Marewa McConnell was born in Lyttelton and was educated at Lyttelton West Primary School and Lyttelton High School. She continued her studies at Christchurch Teachers’ Training College and subsequently worked as a teacher and school principal. From 1950-1964 Marewa was part of a group led by Gordon Tovey, Senior Arts Adviser in the Department of Education; the group was involved in teaching workshops to school children and adults. During that time she wrote several publications for the Department of Education journals on waiata, carving, art, poi, stick games and string games. She was sole teacher at Rapaki Māori School and was School Principal at Lake Rotoiti Māori School, Horoera Māori School (East Cape), Paparore Māori School and Ahipara Māori School.
- Correspondence from Terence McConnell on 17 and 29 July 1998.
- Tuterakiwhano’s Search. Retold by Rewa McConnell. Illus. Murray Grimsdale. Wellington, N.Z.: School Publications Branch, Department of Education, 1989.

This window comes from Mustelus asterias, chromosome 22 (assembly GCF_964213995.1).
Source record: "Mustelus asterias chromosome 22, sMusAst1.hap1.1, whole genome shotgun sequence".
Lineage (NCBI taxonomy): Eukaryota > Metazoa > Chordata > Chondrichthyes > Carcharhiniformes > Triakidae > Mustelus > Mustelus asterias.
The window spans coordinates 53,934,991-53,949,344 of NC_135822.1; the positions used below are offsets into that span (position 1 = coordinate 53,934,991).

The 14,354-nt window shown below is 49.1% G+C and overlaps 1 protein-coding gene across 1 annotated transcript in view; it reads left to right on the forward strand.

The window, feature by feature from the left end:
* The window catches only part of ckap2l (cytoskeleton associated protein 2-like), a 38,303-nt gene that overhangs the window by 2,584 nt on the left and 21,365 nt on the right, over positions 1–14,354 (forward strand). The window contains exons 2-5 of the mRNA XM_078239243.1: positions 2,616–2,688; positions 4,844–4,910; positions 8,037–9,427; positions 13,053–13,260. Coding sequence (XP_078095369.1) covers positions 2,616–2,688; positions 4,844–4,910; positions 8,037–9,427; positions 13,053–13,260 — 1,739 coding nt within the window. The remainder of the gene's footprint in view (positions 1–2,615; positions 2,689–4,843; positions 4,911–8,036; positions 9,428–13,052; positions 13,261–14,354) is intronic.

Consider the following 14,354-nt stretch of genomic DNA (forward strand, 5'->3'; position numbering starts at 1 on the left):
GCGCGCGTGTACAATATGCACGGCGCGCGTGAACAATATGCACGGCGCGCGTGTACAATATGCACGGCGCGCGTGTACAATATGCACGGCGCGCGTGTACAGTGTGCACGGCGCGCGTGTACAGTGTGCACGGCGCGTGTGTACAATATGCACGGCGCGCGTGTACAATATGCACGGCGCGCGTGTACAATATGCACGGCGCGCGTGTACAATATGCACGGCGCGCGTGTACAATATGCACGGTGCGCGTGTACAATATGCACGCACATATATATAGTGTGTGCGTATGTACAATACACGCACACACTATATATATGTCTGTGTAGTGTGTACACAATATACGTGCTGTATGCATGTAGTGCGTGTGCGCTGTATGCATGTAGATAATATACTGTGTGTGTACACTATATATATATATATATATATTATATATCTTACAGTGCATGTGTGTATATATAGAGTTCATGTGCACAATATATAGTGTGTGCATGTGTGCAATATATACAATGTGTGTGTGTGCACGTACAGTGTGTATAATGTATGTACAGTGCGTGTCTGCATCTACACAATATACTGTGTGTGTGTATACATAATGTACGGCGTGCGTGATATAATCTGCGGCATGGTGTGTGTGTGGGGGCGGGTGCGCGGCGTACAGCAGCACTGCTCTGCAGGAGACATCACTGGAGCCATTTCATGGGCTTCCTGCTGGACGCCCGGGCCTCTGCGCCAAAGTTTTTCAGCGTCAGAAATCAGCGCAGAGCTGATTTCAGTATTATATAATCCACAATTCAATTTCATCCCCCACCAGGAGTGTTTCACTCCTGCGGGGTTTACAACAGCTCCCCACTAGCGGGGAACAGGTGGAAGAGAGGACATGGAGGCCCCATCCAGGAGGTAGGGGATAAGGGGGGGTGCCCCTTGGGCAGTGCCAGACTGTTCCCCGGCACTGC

- McConnell writes about Aoraki’s canoe which was wrecked and transformed into the landscape of the South Island, and describes how Aoraki’s mokopuna, Tuterakiwhano, sailed in search of Aoraki and found him petrified as the tallest mountain.
- Maui’s Fish. Retold by Rewa McConnell. Pictures by Cliff Whiting. Wellington, N.Z.: School Publications Branch, Department of Education, 1989.
- A retelling of the story of Maui going fishing with his brothers and pulling up the fish which became the North Island of Aotearoa.
- Aoraki’s Canoe. Retold by Rewa McConnell. Pictures by Murray Grimsdale. Wellington, N.Z.: School Publications Branch, Department of Education, 1989.
- McConnell tells the story of how the South Island of Aotearoa was formed, recounting that it was when Aoraki and his three younger brothers were wrecked in their canoe that their bodies and canoe were petrified into a new land with Aoraki becoming the highest mountain.